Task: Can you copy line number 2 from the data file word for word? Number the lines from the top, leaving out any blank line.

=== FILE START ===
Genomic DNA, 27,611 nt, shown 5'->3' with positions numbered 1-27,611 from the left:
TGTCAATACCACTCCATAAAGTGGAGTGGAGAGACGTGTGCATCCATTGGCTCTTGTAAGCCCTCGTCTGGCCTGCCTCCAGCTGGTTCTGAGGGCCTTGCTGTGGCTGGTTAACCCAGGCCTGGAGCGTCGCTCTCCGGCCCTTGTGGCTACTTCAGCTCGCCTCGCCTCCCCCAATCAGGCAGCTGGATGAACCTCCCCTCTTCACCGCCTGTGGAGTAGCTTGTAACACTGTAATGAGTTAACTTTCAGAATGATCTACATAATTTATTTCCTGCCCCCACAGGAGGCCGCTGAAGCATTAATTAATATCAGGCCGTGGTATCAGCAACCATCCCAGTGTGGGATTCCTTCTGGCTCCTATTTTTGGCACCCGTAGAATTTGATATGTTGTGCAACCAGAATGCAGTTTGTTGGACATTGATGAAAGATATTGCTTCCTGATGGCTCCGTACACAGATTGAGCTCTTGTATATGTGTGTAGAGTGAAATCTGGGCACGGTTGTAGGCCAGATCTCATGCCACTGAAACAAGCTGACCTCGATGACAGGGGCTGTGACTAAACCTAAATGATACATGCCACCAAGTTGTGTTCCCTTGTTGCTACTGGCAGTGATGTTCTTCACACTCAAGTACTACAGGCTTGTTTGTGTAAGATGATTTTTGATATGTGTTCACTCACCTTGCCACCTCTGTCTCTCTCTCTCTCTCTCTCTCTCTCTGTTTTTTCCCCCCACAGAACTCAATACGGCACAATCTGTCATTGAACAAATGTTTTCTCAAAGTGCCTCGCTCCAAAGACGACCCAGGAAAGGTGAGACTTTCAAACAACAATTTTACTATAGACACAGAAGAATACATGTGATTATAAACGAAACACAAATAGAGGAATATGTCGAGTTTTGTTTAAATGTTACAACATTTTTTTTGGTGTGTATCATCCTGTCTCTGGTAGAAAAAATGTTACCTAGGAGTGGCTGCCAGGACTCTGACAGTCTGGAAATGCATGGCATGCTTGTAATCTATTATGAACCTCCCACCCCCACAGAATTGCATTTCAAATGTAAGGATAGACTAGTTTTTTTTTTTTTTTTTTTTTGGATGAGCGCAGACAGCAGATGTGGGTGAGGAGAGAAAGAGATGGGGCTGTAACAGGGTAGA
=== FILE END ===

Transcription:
TGTCAATACCACTCCATAAAGTGGAGTGGAGAGACGTGTGCATCCATTGGCTCTTGTAAGCCCTCGTCTGGCCTGCCTCCAGCTGGTTCTGAGGGCCTTGCTGTGGCTGGTTAACCCAGGCCTGGAGCGTCGCTCTCCGGCCCTTGTGGCTACTTCAGCTCGCCTCGCCTCCCCCAATCAGGCAGCTGGATGAACCTCCCCTCTTCACCGCCTGTGGAGTAGCTTGTAACACTGTAATGAGTTAACTTTCAGAATGATCTACATAATTTATTTCCTGCCCCCACAGGAGGCCGCTGAAGCATTAATTAATATCAGGCCGTGGTATCAGCAACCATCCCAGTGTGGGATTCCTTCTGGCTCCTATTTTTGGCACCCGTAGAATTTGATATGTTGTGCAACCAGAATGCAGTTTGTTGGACATTGATGAAAGATATTGCTTCCTGATGGCTCCGTACACAGATTGAGCTCTTGTATATGTGTGTAGAGTGAAATCTGGGCACGGTTGTAGGCCAGATCTCATGCCACTGAAACAAGCTGACCTCGATGACAGGGGCTGTGACTAAACCTAAATGATACATGCCACCAAGTTGTGTTCCCTTGTTGCTACTGGCAGTGATGTTCTTCACACTCAAGTACTACAGGCTTGTTTGTGTAAGATGATTTTTGATATGTGTTCACTCACCTTGCCACCTCTGTCTCTCTCTCTCTCTCTCTCTCTCTCTGTTTTTTCCCCCCACAGAACTCAATACGGCACAATCTGTCATTGAACAAATGTTTTCTCAAAGTGCCTCGCTCCAAAGACGACCCAGGAAAGGTGAGACTTTCAAACAACAATTTTACTATAGACACAGAAGAATACATGTGATTATAAACGAAACACAAATAGAGGAATATGTCGAGTTTTGTTTAAATGTTACAACATTTTTTTTGGTGTGTATCATCCTGTCTCTGGTAGAAAAAATGTTACCTAGGAGTGGCTGCCAGGACTCTGACAGTCTGGAAATGCATGGCATGCTTGTAATCTATTATGAACCTCCCACCCCCACAGAATTGCATTTCAAATGTAAGGATAGACTAGTTTTTTTTTTTTTTTTTTTTTGGATGAGCGCAGACAGCAGATGTGGGTGAGGAGAGAAAGAGATGGGGCTGTAACAGGGTAGA